Yay!

Summer-happiness-photo

My scans are clear!

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Celebrating 400 posts: is there a cake in there somewhere?

Thank you to blogger Tracy for this monumental image! http://tracycorrecaminos.blogspot.ca/2012/02/cuatrocientos-seguidores-cuatrocientos.html

Thank you to Spanish, Portuguese or possibly Catalan blogger Tracy for this monumental image! http://tracycorrecaminos.blogspot.ca/2012/02/cuatrocientos-seguidores-cuatrocientos.html

I have reached the milestone of 400 posts on this blog. I started it September 21, 2007 (coincidentally my daughter, Tessa’s, 16th birthday) as the mom blogger for Canadian Living magazine. I was a two-years separated, single—or I much more prefer the term, double—parent with three kids ages 16, 14 and 7. The blog has seen me through the rewards of parenting and the challenge of cancer and lymphedema, and with cancer in my rearview mirror it’s now about the longterm effects of that fight as I get back to work. I can’t say so much about my kids anymore as they all have control over their own social media selves and have varying degrees of approval regarding my posting about them. I’ll have links to Tessa’s latest dancehall videos in a future post if she says OK 😀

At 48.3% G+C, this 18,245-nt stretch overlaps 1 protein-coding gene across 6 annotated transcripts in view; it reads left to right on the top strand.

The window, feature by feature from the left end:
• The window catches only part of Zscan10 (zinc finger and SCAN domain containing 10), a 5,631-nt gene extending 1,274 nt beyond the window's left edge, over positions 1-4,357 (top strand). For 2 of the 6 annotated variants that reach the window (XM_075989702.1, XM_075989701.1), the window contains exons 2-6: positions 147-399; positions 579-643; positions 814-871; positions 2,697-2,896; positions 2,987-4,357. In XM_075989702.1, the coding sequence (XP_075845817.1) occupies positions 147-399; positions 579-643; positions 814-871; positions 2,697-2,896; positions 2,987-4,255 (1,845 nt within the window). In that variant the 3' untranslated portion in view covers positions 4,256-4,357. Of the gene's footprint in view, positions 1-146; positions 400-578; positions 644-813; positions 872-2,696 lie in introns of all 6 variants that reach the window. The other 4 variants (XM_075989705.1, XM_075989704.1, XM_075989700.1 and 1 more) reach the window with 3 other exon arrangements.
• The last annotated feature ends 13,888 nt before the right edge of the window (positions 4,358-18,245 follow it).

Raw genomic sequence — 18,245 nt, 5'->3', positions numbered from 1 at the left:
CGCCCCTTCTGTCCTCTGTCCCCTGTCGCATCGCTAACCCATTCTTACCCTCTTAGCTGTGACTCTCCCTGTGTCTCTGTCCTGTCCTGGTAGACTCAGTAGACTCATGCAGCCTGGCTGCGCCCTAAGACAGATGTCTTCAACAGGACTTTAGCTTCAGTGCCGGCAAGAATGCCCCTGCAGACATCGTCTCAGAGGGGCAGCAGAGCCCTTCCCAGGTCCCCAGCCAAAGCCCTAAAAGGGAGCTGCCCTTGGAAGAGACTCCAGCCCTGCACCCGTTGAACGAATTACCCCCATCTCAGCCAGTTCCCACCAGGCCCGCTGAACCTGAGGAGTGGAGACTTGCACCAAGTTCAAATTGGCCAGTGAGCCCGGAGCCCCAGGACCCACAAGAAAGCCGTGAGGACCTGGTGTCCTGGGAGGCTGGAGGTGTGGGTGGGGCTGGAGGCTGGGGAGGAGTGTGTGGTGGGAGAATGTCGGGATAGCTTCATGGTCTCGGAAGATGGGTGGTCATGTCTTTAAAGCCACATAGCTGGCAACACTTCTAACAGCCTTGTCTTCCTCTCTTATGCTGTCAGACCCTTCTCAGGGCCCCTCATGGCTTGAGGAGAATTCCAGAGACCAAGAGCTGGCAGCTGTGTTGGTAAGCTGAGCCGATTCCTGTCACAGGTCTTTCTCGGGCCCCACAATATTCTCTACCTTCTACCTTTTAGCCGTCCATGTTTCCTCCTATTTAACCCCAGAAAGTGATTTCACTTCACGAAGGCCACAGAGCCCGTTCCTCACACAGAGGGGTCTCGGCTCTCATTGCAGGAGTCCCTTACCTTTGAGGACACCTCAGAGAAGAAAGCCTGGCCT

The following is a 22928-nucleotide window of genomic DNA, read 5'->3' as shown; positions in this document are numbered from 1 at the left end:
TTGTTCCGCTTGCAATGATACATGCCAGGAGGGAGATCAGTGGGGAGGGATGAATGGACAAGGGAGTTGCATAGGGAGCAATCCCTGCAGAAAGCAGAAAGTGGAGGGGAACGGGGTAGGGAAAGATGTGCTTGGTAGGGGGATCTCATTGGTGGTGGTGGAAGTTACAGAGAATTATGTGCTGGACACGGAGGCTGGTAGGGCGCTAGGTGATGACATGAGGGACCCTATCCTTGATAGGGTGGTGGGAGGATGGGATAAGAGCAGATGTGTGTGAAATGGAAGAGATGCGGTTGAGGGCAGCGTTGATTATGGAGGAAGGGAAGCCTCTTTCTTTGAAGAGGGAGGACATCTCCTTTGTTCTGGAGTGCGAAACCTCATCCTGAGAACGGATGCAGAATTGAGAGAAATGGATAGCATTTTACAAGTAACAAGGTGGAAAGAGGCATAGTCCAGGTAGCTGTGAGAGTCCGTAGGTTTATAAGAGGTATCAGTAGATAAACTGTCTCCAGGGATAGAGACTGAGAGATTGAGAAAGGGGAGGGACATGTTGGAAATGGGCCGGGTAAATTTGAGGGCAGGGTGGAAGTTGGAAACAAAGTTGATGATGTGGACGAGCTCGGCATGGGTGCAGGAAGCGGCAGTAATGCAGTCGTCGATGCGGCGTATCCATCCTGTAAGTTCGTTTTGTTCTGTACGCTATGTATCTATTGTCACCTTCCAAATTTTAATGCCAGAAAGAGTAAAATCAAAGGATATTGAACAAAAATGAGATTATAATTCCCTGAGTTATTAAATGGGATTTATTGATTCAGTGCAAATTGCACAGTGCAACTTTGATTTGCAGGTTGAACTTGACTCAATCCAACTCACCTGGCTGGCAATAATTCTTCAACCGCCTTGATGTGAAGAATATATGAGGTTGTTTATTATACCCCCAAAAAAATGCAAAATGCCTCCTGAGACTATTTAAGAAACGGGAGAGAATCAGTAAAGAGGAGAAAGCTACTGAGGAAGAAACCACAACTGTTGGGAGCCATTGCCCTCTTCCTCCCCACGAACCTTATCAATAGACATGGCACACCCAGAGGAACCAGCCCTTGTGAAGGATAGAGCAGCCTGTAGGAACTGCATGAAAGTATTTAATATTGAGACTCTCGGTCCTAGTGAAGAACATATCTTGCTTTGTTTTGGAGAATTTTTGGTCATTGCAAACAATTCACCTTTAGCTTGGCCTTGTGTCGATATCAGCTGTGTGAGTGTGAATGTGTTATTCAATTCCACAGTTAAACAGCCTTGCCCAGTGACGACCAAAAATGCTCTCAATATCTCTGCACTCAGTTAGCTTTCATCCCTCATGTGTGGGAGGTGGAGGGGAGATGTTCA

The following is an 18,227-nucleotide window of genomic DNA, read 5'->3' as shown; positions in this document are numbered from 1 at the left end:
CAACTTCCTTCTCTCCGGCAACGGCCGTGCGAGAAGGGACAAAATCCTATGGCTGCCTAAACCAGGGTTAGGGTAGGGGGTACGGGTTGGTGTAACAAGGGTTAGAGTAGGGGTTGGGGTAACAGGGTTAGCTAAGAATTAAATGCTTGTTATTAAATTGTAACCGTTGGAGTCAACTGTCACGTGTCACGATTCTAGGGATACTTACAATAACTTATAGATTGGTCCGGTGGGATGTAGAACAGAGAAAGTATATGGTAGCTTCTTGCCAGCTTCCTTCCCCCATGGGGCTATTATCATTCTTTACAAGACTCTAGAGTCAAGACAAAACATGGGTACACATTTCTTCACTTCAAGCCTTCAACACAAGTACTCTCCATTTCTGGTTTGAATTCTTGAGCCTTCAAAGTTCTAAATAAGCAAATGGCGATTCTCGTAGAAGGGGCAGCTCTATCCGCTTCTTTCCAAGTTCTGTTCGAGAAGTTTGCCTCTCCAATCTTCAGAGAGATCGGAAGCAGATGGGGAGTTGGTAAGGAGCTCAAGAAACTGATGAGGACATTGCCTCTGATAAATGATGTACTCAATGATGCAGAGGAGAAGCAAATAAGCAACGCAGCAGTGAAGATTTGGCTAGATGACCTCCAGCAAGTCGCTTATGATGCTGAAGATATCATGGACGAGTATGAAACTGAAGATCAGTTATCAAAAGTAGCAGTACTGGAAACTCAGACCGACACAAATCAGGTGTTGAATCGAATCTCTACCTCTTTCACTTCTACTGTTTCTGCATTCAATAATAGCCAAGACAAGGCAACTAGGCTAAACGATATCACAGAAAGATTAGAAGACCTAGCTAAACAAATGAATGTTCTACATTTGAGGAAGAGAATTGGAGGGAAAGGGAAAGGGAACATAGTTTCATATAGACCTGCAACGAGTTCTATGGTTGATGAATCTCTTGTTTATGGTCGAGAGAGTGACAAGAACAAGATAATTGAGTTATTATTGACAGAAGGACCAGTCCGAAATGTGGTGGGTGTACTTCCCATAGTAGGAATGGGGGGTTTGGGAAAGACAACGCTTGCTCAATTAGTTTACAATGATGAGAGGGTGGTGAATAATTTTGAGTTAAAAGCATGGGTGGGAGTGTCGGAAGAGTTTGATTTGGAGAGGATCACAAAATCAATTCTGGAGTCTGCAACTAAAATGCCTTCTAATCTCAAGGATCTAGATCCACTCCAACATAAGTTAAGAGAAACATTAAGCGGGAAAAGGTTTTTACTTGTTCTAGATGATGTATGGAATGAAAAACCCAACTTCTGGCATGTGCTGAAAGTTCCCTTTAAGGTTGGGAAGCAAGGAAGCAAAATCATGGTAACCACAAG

And instead of cake, we had Dufflet Pastries sticky toffee puddings for dessert tonight. Oh yes, that’s how to celebrate!

It just wasn’t enough to lose my wallet, now it’s my phone

I lost my phone two and a half weeks ago, somewhere between Costco at 4 p.m. on Monday and 2 p.m. the following day in my house. I went from Costco to my driveway into my house and didn’t leave. The kids and I (mostly me) have ripped the house apart. I’ve gone back to Costco and examined their lost and found drawers myself.